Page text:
Father Son Relationships In Frankenstein

Superior Essays
Mary Shelley’s frame story Frankenstein (1818) explores the dangers of scientific discoveries alongside challenging father-child relationships in a patriarchal society. Caryl Churchill’s play ‘A Number’ (2002) examines the ethics behind human cloning and questions if a patriarchal society can adjust to this through assessing father-son relationships. The unsuccessful way the men handle situations involving their children is the backbone for most of the troubles in the frame story and play. For instance, absent fathers like Victor Frankenstein and Salter deprive their sons (The Monster & B1) of protection, nurture, and comfort at their births, which is why they later avenge their fathers.
Even present fathers like Alphonse and Salter neglect
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Naturally, Salter’s parental irresponsibility is fatal to adult B1’s relationships. Contemplate how he disciplines his dog (“hitting [it] with a belt/keeping it shut [in a room]”) replicates the ways Salter treated him (30). Gabrielle Griffin states that Salter is more concerned with “doing fatherhood and not being a father” (15). B1 deprives Salter of everything he loves (‘killing’ B2). He severs Salter’s relationship with B2 just to obtain affection showing a consequence of parental irresponsibility. However, Salter’s monologue shows his true feelings on B1:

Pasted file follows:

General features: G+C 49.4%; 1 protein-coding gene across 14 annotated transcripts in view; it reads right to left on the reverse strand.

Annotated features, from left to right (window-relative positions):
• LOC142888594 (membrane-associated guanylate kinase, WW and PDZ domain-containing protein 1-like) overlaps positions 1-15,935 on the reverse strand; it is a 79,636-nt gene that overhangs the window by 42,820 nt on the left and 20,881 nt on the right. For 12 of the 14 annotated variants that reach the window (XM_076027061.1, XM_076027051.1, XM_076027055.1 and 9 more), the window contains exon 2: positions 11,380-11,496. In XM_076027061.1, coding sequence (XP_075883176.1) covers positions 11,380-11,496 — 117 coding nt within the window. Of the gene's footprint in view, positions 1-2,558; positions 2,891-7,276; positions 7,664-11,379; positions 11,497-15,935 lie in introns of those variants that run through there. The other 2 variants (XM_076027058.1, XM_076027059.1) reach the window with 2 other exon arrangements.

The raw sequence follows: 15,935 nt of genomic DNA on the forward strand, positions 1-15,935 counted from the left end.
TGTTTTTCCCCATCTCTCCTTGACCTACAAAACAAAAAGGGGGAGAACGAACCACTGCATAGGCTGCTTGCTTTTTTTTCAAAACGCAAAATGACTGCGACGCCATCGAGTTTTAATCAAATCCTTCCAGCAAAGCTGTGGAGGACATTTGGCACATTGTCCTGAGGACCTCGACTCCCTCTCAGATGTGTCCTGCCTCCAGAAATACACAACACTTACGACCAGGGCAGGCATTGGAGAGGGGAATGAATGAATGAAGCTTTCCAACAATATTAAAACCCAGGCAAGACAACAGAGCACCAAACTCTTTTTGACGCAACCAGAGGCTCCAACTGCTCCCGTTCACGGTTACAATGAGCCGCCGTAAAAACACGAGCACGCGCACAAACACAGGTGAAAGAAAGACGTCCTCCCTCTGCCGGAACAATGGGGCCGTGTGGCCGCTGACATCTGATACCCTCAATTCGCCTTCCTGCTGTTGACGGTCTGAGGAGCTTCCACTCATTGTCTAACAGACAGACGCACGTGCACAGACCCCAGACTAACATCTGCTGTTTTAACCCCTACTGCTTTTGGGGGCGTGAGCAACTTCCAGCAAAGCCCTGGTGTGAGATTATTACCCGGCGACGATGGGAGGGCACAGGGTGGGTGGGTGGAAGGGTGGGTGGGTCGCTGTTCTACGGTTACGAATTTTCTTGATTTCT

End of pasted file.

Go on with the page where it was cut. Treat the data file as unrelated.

“I spared you [despite being this] disgusting thing...My darling…Can you tell me things I did” (52).

The strange dual personality shows in two contrasting sentences. His language is entirely negative showing he took on these ‘fatherly duties’ because he had to. Then backtracks this with ‘My darling’ to comfort B1. Resultantly, Griffin is right in her judgement. Salter uses affection to apologize to B1 for his mistreatment without actually apologizing. Moreover, destructive paternal relationships demonstrate the importance of the absent mother in a child’s
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The DeLacey’s present Shelley’s ideal family, because of De Lacey’s positive nature towards his children (“Oldman… [often encouraged his children]”) (108). De Lacey is the only character to identify The Monster as a human being. The Monster “seizes [De Lacey’s hand]” and despite feeling The Monster’s hand, De Lacey says “who are you?” instead of “what are you?” (130), but could not act as Agatha and Felix intervene. Egle LaMont demonstrates that Shelley’s frame story reinforces her three male protagonists’ “dysfunctional desires” (42). Yet, I think these “dysfunctional desires” comes from wanting “relationships which bind one human being to another” like a positive father-son relationship (53). From Walton’s unfulfilled desires for “the company of man [to sympathize with him],” to The Monster’s desire for “interchange” this is clear (67). The De Lacey’s “descended from a good family” hence why they inherent positive parent-child relations

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